FIRE ALARM SIREN
FIRE ALARM SIREN
A fire alarm siren is a loud, audible device that is used to alert people in the event of a fire. It is typically installed in buildings and other structures to warn occupants of the need to evacuate or take other emergency actions in the event of a fire.
Fire alarm sirens are typically activated by a fire alarm control panel, which receives signals from fire detectors or other fire alarm system components. Some fire alarm sirens are also connected to a public address system, which can be used to give verbal instructions and provide other information to occupants of the building.
Audible Alarm Signals Audible fire alarm signals must provide a clear warning of a fire to all those for whom the signal is intended. For category M and L systems, this would normally imply all occupants of a building, however in some sites this may not apply, for example in hospitals or rest homes, residents might need assistance to evacuate, in which case it may be sufficient to alert staff.
The general requirement for the volume of audible alarm signals is that they should provide a Sound Pressure Level (SPL) of at least 65dB(A), but not more than 120dB(A) throughout all accessible areas of the building.
Exceptions to this general rule are as follows:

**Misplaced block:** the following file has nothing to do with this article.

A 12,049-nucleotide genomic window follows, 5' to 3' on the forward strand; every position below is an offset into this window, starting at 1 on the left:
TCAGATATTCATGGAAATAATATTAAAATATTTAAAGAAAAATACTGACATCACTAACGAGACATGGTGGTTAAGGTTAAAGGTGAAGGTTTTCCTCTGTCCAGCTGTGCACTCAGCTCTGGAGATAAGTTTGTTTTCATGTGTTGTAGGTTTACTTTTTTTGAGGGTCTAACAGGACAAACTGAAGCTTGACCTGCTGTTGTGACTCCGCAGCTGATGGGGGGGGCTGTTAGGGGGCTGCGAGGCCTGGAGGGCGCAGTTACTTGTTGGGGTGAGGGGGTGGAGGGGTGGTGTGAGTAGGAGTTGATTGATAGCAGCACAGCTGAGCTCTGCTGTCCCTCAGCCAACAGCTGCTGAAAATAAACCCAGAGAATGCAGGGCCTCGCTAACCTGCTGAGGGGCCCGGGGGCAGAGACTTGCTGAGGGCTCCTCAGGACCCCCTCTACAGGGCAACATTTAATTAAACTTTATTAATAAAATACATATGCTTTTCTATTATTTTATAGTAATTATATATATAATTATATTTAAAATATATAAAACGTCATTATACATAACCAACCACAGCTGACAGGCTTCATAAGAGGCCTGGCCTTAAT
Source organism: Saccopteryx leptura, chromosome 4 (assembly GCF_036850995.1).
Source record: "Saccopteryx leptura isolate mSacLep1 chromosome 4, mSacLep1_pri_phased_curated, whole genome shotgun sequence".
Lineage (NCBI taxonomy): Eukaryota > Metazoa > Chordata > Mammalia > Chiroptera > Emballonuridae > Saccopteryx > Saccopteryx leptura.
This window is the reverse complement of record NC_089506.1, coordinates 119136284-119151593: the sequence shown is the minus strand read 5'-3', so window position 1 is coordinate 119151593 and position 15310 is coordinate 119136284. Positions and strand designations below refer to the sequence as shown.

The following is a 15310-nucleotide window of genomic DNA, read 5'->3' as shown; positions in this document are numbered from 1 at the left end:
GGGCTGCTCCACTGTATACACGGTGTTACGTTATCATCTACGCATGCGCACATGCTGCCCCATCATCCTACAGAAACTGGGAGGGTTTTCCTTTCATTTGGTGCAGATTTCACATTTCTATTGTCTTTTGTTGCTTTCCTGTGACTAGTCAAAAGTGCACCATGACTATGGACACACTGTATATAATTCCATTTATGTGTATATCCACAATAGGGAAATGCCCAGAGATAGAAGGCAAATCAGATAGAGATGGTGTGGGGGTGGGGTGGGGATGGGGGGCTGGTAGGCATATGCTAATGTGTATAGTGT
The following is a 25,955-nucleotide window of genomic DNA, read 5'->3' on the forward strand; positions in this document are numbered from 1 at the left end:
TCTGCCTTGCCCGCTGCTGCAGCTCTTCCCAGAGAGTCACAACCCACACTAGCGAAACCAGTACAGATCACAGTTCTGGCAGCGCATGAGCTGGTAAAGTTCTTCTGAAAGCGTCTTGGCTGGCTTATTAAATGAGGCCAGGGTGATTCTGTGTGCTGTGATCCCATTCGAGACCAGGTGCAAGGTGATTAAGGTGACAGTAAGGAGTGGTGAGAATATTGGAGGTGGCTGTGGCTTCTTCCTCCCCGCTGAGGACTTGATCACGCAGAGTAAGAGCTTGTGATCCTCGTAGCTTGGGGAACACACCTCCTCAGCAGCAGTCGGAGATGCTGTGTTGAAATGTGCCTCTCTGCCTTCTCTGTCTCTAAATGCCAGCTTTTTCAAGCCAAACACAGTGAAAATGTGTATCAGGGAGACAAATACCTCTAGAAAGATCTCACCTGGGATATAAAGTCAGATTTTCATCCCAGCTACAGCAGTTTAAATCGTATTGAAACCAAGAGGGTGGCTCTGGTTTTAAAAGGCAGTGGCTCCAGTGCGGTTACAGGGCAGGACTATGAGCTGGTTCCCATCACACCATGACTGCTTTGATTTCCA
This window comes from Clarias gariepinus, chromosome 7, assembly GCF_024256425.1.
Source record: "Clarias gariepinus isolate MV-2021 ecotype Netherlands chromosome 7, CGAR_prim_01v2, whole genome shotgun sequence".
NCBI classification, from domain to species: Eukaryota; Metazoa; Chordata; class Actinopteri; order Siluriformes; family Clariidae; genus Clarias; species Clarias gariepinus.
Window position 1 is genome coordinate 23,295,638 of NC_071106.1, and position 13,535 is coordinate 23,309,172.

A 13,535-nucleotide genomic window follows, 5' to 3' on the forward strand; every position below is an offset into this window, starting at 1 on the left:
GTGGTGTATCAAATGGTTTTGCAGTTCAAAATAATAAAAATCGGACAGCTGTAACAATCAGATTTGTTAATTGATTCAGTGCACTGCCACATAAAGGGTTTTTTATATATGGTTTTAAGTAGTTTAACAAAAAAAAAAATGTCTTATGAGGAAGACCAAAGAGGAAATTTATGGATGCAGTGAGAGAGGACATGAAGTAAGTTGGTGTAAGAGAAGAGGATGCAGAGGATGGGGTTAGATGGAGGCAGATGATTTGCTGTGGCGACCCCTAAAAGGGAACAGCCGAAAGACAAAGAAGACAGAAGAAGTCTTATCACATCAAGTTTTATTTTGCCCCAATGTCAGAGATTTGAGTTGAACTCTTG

- In stairways, the SPL may be reduced to 60dB(A)
- Enclosures less than 60m² may be reduced to 60dB(A)
- There is no minimum for enclosed areas less than 1 m²
- At specific points of limited extent, the SPL may be reduced to 60dB(A)
Where a continuous background noise level greater the 60dB(A) is present the fire alarm signal should be 5dB above the ambient, but not greater than 120dB(A).
Where the alarm is intended to wake people, an SPL of 75dB(A) is required at the bed head. Generally, this will require a sounder to be placed within the room.
Where it is not possible to place a sounder within a room, there will be a loss of approximately 20dB(A) through a standard door, and 30dB(A) through a fire door.
Warning: Volumes greater than 120dB(A) will cause damage to hearing.
In Open Space, as the distance from a sounder doubles, the sound level will be reduced by 6dB(A).
It is preferable to use multiple quieter sounders to achieve the required sound level, rather than a smaller number of loud devices. This is to prevent points of excessive volume, which may lead to disorientation or damage to hearing. Two sounders providing equal sound levels will combine to add 3dB(A) to the SPL.
Visual alarms are required in order to satisfy the Disability Discrimination Act (DDA) as well as being used in areas of high background noise where hearing protection is likely to be worn. Just as audible alarms should be placed through all accessible areas of a building, visual alarms should be placed such that they can be seen in order to alert the hearing impaired.
Visual alarms should be clearly distinguishable from other warning lights, preferably red, and should flash at a rate of 30 to 130 flashes per minute. The recommended mounting height is above 2.1m; however, they should not be mounted closer than 150mm from the ceiling. They should be positioned so that any alarm is clearly visible from all locations within the area protected.